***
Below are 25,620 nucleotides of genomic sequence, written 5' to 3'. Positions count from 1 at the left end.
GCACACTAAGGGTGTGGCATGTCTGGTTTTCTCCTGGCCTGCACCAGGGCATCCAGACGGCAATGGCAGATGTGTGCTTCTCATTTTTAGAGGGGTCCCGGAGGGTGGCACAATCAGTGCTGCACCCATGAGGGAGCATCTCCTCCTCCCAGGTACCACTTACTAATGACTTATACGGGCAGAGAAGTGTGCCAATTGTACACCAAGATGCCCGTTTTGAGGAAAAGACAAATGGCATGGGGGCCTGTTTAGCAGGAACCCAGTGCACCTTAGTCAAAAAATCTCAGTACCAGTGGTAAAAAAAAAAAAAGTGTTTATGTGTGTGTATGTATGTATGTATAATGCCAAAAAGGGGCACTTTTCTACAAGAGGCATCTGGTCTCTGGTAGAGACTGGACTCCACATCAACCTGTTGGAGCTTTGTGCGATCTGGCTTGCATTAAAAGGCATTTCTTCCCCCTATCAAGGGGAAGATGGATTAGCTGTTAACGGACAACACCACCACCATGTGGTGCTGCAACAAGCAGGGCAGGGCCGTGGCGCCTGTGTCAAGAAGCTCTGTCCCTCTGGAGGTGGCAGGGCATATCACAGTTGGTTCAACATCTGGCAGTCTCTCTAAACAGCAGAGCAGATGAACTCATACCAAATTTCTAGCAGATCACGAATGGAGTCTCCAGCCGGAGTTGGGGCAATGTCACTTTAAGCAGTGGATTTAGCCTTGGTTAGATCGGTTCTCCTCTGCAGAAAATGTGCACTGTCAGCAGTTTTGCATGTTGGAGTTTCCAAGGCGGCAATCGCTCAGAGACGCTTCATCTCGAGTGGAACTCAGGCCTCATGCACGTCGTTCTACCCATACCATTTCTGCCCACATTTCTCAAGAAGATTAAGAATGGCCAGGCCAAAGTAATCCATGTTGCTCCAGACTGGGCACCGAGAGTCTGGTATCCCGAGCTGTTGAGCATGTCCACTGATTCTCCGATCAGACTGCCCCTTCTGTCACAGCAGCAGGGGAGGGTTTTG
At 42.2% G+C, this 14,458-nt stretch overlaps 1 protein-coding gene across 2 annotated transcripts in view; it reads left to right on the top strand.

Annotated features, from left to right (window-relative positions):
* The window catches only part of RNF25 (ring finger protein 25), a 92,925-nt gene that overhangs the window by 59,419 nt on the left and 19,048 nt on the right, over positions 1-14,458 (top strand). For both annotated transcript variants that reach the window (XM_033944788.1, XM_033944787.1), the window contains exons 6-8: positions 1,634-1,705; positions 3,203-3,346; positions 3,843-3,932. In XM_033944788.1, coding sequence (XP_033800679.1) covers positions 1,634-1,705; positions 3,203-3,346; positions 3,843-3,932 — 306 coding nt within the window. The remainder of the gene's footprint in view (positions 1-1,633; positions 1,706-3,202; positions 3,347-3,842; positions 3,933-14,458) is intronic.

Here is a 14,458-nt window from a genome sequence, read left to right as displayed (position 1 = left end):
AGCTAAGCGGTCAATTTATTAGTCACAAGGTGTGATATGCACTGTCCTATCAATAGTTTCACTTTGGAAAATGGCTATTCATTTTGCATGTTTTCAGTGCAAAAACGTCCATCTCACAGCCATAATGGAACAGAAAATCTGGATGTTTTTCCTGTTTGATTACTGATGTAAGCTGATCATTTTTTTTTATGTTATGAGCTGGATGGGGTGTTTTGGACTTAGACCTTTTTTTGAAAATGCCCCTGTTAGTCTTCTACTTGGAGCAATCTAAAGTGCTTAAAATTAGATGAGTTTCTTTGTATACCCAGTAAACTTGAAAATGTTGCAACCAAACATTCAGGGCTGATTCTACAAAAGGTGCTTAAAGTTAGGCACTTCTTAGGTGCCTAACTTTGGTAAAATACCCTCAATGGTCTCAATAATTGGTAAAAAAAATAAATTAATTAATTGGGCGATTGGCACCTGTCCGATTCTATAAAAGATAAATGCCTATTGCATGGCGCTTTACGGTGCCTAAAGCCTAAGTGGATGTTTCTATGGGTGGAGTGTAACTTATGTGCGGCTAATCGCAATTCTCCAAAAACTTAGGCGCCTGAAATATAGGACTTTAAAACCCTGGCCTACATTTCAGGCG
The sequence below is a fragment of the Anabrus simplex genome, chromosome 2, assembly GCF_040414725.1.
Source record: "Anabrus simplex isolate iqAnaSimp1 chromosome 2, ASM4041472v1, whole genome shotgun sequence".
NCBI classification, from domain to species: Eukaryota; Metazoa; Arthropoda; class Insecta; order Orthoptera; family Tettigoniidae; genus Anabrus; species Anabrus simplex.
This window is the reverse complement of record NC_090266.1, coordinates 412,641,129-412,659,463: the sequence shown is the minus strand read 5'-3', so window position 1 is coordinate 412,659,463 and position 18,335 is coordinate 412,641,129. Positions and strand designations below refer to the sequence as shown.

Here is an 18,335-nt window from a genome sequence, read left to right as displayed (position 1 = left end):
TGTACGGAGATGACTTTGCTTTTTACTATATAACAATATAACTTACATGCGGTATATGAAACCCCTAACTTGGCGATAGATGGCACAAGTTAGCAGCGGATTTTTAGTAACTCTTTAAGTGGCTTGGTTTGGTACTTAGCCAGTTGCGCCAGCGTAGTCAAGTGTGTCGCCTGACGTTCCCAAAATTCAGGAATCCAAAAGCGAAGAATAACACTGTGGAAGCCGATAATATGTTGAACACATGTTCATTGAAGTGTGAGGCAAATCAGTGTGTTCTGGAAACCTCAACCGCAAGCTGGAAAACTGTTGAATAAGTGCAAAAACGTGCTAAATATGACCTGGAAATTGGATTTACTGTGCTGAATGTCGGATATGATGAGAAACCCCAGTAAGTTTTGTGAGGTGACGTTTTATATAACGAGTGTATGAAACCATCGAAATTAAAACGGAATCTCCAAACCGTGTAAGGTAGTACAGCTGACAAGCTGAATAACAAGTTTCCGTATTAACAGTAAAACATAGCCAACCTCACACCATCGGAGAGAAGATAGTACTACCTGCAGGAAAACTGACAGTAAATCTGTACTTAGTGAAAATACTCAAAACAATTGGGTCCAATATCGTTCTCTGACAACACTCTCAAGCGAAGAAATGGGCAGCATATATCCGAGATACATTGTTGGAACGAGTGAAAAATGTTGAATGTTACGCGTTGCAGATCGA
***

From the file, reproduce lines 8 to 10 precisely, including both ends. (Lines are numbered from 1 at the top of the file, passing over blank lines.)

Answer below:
The sequence below is a fragment of the Anabrus simplex genome, chromosome 2, assembly GCF_040414725.1.
Source record: "Anabrus simplex isolate iqAnaSimp1 chromosome 2, ASM4041472v1, whole genome shotgun sequence".
NCBI classification, from domain to species: Eukaryota; Metazoa; Arthropoda; class Insecta; order Orthoptera; family Tettigoniidae; genus Anabrus; species Anabrus simplex.